“Singing affects our bodies and our souls. A voice that we find appealing may stop the time or drive us forward; it may give us goosebumps and flood us with endorphins. Ben Dolic has such a voice. It is at once crystal clear, warm, euphoric and semi-androgynous. It is a voice unlike any other in today’s pop music.”
Maybe “Violent Things” refers to the intensity of our retching after reading that.
Montaigne (Australia) twice mentions that she is a generational talent: “The voice of a new generation in Australia” who “represents the next generation of artists who march to the beat of their own drum.” And yet she saw fit to work with the same songwriting team who wrote most of Australia’s other Eurovision songs.
Roxen (Romania) says her “musical aura is like a spell that creates a whole new world.” That world requires tan pasties, though.
Meanwhile, Hooverphonic’s (Belgium) bio is so full of itself, it almost makes us reevaluate our fandom. “[‘Release Me’] is a sweeping, majestic ballad that only Hooverphonic seems to be able to craft time and time again.” Although John Barry was good at that, too.
If you’ve ever wondered who the brain behind the band is, look no further: “Never one to place all of his eggs in one basket, frontman Alex Callier has always strived to deliver quality songs, sung by the best singers in the business.” The bio casually mentions that “guitarist Raymond Geerts has been the steady foundation of the band,” but really it’s all about Alex.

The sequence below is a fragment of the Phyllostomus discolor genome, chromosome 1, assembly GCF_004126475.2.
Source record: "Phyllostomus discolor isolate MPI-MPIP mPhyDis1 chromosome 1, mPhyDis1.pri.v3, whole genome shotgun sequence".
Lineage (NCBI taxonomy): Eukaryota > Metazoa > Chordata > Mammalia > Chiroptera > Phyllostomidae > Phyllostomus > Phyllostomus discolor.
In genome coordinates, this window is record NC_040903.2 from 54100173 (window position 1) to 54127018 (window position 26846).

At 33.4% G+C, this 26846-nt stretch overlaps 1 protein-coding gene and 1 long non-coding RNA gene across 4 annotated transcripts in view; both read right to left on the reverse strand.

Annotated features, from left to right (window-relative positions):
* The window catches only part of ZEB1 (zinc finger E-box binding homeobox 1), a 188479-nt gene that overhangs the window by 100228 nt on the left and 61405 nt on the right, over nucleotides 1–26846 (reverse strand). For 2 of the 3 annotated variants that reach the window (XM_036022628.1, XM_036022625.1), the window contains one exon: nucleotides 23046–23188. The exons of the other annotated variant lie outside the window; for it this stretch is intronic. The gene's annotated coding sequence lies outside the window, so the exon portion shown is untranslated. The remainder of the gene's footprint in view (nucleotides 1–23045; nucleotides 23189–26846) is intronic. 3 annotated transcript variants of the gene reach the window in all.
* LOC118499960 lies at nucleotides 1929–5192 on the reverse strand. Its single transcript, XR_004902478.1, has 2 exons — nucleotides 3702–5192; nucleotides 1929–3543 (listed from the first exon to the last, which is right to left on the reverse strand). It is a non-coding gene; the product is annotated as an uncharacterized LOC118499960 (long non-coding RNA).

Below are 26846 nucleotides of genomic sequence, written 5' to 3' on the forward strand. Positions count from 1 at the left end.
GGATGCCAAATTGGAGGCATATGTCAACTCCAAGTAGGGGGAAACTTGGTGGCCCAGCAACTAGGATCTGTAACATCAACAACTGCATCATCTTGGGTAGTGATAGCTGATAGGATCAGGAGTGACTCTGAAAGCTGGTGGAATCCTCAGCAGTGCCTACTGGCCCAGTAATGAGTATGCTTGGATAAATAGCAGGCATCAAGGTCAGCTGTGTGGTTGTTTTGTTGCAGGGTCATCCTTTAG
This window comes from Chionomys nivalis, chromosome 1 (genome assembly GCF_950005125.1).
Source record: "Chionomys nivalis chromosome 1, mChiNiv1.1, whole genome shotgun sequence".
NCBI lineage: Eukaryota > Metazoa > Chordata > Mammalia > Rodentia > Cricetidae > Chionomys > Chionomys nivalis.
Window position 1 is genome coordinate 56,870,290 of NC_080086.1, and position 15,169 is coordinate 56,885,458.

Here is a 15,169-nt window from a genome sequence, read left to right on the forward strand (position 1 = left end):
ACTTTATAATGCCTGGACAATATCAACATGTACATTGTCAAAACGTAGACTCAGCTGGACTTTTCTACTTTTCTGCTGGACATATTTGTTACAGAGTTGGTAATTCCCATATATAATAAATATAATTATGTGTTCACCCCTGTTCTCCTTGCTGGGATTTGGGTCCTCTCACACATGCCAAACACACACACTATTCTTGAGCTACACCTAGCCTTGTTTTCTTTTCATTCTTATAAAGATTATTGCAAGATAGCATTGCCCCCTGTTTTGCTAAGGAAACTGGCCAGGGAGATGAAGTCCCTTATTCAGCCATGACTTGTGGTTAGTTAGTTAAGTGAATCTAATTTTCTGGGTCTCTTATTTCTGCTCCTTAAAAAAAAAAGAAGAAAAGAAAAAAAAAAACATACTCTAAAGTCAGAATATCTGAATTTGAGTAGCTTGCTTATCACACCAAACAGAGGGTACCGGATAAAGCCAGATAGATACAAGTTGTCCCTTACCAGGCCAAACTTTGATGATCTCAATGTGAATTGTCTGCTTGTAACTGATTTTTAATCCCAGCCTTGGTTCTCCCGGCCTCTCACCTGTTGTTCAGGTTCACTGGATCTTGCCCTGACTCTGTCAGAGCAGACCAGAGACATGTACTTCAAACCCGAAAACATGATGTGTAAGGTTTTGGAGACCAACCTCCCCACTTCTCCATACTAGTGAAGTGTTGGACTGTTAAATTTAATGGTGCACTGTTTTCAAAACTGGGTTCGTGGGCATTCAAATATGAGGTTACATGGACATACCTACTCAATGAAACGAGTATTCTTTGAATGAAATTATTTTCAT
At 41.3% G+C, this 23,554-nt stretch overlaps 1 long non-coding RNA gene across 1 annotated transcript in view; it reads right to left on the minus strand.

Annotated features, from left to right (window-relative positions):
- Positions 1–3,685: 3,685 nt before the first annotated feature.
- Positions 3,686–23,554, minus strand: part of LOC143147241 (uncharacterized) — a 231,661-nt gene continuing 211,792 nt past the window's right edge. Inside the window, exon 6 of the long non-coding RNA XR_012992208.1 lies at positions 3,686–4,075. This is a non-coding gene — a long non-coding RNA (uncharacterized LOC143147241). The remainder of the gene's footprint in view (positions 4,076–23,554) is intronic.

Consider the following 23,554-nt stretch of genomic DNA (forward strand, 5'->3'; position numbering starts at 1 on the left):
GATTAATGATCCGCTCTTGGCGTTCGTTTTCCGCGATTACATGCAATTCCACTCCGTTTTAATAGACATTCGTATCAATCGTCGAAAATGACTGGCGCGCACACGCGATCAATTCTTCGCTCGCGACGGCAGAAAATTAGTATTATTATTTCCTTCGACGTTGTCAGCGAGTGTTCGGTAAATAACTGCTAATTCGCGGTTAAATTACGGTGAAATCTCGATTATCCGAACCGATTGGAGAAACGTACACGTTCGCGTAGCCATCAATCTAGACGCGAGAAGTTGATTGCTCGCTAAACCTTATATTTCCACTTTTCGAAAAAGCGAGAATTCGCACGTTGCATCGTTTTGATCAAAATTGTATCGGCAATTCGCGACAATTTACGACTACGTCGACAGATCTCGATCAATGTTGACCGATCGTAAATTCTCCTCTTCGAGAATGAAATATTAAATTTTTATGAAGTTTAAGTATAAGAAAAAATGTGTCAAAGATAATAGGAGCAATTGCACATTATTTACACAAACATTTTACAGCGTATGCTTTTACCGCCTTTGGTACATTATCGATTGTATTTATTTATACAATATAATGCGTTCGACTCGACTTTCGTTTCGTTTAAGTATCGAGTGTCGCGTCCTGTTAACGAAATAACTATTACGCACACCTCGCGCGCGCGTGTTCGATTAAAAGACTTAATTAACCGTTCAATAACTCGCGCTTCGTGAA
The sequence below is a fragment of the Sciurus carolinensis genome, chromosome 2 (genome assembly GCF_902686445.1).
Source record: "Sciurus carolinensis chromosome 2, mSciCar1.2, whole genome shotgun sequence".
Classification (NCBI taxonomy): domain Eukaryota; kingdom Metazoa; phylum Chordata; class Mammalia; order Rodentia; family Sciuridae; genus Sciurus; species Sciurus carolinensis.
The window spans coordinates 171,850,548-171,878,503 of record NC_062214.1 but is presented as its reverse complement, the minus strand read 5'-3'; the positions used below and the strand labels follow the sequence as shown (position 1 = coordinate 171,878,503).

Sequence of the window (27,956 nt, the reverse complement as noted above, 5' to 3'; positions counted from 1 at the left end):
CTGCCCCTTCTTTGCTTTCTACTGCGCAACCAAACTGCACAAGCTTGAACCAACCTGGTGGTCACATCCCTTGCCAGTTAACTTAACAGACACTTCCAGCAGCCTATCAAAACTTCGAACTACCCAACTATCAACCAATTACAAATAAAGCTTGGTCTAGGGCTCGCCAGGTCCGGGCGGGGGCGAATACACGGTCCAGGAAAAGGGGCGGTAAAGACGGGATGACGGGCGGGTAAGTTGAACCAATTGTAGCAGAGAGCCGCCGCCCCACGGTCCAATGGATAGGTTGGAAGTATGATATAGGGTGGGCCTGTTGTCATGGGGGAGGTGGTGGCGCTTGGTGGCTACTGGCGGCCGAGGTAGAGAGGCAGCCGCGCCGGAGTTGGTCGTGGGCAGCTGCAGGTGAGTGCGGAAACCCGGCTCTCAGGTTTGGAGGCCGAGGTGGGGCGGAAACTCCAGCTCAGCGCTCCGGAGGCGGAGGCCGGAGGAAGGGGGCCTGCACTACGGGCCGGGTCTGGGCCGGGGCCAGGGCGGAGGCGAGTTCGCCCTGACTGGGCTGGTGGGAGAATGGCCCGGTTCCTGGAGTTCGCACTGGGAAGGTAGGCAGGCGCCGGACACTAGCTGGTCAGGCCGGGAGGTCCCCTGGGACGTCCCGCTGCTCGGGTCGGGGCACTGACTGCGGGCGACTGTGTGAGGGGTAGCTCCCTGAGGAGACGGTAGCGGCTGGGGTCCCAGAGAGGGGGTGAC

Hooverphonic ends their bio with, “They’re looking for stars and – rest assured – they will find them.” What does that even mean? Maybe it’s a reference to how they discovered lead singer Luka Cruysberghs, who won The Voice of Flanders while on Alex’s team.
But Luka is not the only winner of TV talent shows on the 2020 Eurovision roster. Alicja Szemplińska (Poland) won The Voice of Poland only a few months before she was chosen to represent her home country. Arilena Ara (Albania), Eden Alene (Israel), Destiny (Malta), and Tornike Kipiani (Georgia) all won their countries’ editions of The X Factor. Vincent Bueno (Austria) won Musical! The Show, and indeed was starring in a musical at the time the COVID-19 quarantine went into effect in Austria.
Want award winners? Blas Cantó (Spain) won an MTV European Music Award for Best Spanish Artist. James Newman (United Kingdom) won a Brit as a songwriter on Rudimental and Ella Eyre’s “Waiting All Night.” Little Big (Russia) “are prizewinners of lots of international award shows, like the Berlin Music Awards, Global Film Festival Awards, Het Gala van de Gouden K’s and others.” And Uku Suviste (Estonia) was named by Kroonika magazine as “Estonia’s Sexiest Man.”
Of course, no awards banquet would be complete without this from Athena Manoukian (Armenia): “Her first experience in the music industry was in 2007 when she won first prize at an international talent contest.” Yeah, there’s no need to be more specific!